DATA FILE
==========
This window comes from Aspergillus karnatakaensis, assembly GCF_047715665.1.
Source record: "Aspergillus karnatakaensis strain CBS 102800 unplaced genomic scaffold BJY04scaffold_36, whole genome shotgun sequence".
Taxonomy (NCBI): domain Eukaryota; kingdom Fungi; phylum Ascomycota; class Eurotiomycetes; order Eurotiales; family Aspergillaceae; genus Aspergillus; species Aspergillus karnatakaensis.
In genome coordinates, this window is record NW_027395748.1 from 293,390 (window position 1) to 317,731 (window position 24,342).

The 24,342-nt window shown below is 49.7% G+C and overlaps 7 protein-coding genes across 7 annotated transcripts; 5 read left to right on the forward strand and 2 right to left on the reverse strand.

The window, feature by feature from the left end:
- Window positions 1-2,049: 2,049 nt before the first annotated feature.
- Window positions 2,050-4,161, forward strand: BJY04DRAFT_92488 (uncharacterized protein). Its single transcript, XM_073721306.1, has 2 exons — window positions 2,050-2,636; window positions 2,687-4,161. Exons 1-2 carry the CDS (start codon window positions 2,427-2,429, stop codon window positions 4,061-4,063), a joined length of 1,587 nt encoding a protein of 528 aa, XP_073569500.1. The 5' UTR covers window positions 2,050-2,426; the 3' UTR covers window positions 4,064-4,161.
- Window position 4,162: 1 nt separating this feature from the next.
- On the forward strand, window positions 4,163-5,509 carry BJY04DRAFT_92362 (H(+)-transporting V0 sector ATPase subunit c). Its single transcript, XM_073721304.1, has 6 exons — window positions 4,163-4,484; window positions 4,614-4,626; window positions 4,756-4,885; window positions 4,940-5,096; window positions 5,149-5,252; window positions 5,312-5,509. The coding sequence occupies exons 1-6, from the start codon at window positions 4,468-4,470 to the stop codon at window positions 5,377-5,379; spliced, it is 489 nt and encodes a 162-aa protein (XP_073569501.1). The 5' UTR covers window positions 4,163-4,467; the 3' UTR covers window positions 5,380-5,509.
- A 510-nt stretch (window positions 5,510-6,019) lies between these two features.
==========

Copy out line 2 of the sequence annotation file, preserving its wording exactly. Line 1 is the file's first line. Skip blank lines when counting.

Source record: "Aspergillus karnatakaensis strain CBS 102800 unplaced genomic scaffold BJY04scaffold_36, whole genome shotgun sequence".